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Allen Alley.

SALEM — Lake Oswego businessman Allen Alley announced Monday he is again making a bid for the Republican nomination for governor after a failed attempt in 2010. Alley, 62, made the announcement on Twitter and in a message on his campaign website one day before the deadline to file for the May 17 primary.

“I’m running for governor because the political class in Salem has let us down,” Alley said in a statement. “They’ve let the lobbyist foxes in the hen house. I want to reinvent state government so it serves us — not the special interests.”

Specifically, the Legislature has increased spending without producing corresponding results, Alley said. The state yields a poor graduation rate and high reliance on food assistance, he said. Lawmakers also have wasted money on the failed health care exchange website, Cover Oregon, and the Interstate 5 bridge project, known as the Columbia River Crossing, he said.

He also criticized Gov. Kate Brown’s lack of action to stop a ballot measure to increase the state tax on corporations, calling it a “sales tax.”

Before facing Brown, who is seeking to complete the term of Gov. John Kitzhaber, Alley will contend with Salem oncologist Bud Pierce and at least three other Republicans in the May primary.

Jim Moore, political science professor at Pacific University, said Alley emerges as an immediate front runner among the Republican candidates.

“Pierce may have money, but he’s essentially been invisible to voters,” Moore said. “The others are not running serious campaigns based on the amount of money they have raised and their low public profiles.”

Alley, a technology investor and former CEO of Pixelworks, is a familiar face in Oregon politics. He served as deputy chief of staff in the administration of Democratic Gov. Ted Kulongoski. He sought the Republican nomination for governor in 2010 but lost to Chris Dudley.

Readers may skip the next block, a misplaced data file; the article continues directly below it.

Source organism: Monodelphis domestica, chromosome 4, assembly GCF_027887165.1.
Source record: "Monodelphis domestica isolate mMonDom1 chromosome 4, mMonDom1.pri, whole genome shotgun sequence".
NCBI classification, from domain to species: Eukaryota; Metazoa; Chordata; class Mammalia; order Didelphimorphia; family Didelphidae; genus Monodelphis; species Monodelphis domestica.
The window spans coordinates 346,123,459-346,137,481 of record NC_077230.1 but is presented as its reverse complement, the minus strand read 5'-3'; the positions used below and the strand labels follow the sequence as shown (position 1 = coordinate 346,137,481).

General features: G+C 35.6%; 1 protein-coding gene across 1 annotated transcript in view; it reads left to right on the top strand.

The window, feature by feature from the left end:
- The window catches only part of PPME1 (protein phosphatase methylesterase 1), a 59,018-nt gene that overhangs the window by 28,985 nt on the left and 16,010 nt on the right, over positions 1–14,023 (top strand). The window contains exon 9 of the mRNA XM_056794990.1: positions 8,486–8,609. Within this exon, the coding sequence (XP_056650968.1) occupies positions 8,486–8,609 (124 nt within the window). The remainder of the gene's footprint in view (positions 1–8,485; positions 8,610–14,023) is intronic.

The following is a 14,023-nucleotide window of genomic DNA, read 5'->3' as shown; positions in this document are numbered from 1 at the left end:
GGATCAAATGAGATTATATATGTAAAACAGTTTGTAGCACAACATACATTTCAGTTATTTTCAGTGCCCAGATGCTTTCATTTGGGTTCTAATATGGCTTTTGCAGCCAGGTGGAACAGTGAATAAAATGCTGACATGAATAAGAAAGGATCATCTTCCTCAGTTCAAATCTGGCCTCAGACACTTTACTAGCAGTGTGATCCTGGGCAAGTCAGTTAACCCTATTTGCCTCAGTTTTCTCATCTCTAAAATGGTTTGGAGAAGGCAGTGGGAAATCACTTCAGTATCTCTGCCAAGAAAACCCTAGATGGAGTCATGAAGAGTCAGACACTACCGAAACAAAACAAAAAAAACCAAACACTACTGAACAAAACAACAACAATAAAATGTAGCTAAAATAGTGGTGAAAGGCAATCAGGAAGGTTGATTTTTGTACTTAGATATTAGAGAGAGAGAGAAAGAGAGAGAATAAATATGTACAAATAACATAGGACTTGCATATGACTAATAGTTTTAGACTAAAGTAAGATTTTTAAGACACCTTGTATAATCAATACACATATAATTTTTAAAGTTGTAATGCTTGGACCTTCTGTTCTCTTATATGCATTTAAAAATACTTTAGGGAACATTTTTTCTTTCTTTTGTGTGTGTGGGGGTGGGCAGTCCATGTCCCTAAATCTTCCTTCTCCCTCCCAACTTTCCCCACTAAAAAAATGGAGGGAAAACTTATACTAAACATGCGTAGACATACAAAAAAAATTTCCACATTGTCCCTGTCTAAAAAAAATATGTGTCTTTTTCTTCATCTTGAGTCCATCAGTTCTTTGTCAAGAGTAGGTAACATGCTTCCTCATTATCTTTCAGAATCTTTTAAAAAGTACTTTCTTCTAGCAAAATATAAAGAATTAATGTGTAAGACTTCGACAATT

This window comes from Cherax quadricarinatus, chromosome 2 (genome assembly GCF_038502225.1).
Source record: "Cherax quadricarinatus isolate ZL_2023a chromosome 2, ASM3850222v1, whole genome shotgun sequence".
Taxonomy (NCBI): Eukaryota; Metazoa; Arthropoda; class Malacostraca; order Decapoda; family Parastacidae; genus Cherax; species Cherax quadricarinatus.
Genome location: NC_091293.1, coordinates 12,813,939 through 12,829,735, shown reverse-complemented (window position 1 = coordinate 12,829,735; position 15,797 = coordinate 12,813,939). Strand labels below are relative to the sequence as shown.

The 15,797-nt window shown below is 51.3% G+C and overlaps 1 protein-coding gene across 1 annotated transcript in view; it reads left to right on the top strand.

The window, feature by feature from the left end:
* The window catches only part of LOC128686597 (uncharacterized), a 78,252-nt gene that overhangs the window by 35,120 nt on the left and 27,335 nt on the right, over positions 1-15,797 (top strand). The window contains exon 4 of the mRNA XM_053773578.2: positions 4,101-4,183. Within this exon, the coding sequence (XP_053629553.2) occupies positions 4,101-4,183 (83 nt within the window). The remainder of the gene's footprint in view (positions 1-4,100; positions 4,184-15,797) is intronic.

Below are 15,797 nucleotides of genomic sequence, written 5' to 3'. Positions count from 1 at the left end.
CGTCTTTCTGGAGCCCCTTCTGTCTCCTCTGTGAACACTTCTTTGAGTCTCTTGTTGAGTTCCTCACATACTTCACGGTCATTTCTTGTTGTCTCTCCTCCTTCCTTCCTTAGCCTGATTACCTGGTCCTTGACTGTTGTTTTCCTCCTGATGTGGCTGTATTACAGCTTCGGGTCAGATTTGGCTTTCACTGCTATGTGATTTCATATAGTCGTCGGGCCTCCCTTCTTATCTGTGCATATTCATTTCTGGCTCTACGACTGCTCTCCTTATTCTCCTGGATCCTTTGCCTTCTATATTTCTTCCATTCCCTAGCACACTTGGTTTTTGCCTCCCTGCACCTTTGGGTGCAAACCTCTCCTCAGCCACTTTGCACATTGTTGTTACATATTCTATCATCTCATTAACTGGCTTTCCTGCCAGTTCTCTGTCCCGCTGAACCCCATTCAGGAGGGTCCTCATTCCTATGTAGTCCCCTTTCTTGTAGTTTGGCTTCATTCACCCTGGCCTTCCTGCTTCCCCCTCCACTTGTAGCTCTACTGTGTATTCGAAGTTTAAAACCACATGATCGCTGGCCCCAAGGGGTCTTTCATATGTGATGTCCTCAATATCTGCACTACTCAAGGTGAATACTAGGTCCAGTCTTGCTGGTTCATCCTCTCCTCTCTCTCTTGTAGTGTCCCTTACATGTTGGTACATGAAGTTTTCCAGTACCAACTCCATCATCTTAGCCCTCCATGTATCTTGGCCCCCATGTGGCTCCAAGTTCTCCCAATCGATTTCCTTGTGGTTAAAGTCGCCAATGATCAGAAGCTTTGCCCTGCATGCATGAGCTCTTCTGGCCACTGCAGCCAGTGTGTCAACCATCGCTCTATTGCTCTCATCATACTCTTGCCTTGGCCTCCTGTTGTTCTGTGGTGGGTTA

In 2008, he launched a successful bid for the Republican nomination for state treasurer in the primary and lost to Democrat Ben Westlund in the general election. He also is a former chairman of the Oregon Republican Party.

“I would change the way we administer every single agency in the state and make transparent the entire budgeting process, post it to the world wide web and crowd source and make government more open and accountable,” Alley said. “Nobody has the experience to even remotely do that.”

In the past, Alley has largely self-funded his campaigns. This time, he said he intends to fundraise to help build an invested coalition of supporters.

Other Republicans who had filed for the primary as of Monday afternoon are Tigard engineer Bob Niemeyer, Lyons real estate broker Bruce Cuff and five-time gubernatorial candidate Bob Forthan, a state worker.

Brown, former secretary of state, succeeded Kitzhaber when the former governor resigned in February 2015 amid accusations that he and his fiancé, Cylvia Hayes, used their public positions for profit. Her office indicates she plans to file her paperwork for reelection on Tuesday’s filing deadline.

The November election will determine who will serve out the remainder of Kitzhaber’s term, which expires in 2018.